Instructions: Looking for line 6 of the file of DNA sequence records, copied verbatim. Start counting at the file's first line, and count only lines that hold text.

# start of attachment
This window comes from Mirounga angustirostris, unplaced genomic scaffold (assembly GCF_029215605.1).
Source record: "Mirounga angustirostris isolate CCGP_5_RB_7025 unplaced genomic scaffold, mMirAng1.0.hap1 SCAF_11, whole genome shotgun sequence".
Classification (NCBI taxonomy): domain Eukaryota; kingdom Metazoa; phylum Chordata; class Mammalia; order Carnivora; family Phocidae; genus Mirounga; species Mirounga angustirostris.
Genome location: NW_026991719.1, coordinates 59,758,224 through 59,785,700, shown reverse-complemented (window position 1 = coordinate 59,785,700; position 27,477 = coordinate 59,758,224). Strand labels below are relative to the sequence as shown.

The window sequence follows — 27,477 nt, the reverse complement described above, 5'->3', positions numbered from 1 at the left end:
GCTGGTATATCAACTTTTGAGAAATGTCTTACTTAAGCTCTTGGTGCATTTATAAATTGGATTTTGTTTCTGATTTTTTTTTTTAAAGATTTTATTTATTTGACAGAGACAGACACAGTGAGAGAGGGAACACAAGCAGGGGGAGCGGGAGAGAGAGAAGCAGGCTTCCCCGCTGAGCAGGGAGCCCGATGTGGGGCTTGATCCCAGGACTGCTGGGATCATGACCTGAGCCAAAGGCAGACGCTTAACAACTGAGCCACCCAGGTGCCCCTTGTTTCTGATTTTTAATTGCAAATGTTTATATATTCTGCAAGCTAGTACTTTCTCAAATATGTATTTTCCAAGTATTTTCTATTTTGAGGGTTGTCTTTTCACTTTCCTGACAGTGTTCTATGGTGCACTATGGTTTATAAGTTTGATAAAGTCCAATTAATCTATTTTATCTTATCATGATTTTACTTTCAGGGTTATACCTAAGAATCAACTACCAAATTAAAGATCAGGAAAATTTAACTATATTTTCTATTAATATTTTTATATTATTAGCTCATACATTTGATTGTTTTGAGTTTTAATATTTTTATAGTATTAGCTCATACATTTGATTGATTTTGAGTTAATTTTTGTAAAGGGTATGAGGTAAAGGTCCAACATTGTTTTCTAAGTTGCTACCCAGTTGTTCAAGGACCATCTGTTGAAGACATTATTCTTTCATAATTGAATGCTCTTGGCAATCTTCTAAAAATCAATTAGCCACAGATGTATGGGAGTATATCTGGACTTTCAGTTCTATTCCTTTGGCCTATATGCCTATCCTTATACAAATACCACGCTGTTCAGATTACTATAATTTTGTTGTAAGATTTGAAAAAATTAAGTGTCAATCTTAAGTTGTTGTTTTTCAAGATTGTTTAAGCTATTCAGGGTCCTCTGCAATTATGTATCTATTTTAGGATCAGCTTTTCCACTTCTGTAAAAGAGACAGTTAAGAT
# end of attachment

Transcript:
GCTGGTATATCAACTTTTGAGAAATGTCTTACTTAAGCTCTTGGTGCATTTATAAATTGGATTTTGTTTCTGATTTTTTTTTTTAAAGATTTTATTTATTTGACAGAGACAGACACAGTGAGAGAGGGAACACAAGCAGGGGGAGCGGGAGAGAGAGAAGCAGGCTTCCCCGCTGAGCAGGGAGCCCGATGTGGGGCTTGATCCCAGGACTGCTGGGATCATGACCTGAGCCAAAGGCAGACGCTTAACAACTGAGCCACCCAGGTGCCCCTTGTTTCTGATTTTTAATTGCAAATGTTTATATATTCTGCAAGCTAGTACTTTCTCAAATATGTATTTTCCAAGTATTTTCTATTTTGAGGGTTGTCTTTTCACTTTCCTGACAGTGTTCTATGGTGCACTATGGTTTATAAGTTTGATAAAGTCCAATTAATCTATTTTATCTTATCATGATTTTACTTTCAGGGTTATACCTAAGAATCAACTACCAAATTAAAGATCAGGAAAATTTAACTATATTTTCTATTAATATTTTTATATTATTAGCTCATACATTTGATTGTTTTGAGTTTTAATATTTTTATAGTATTAGCTCATACATTTGATTGATTTTGAGTTAATTTTTGTAAAGGGTATGAGGTAAAGGTCCAACATTGTTTTCTAAGTTGCTACCCAGTTGTTCAAGGACCATCTGTTGAAGACATTATTCTTTCATAATTGAATGCTCTTGGCAATCTTCTAAAAATCAATTAGCCACAGATGTATGGGAGTATATCTGGACTTTCAGTTCTATTCCTTTGGCCTATATGCCTATCCTTATACAAATACCACGCTGTTCAGATTACTATAATTTTGTTGTAAGATTTGAAAAAATTAAGTGTCAATCTTAAGTTGTTGTTTTTCAAGATTGTTTAAGCTATTCAGGGTCCTCTGCAATTATGTATCTATTTTAGGATCAGCTTTTCCACTTCTGTAAAAGAGACAGTTAAGAT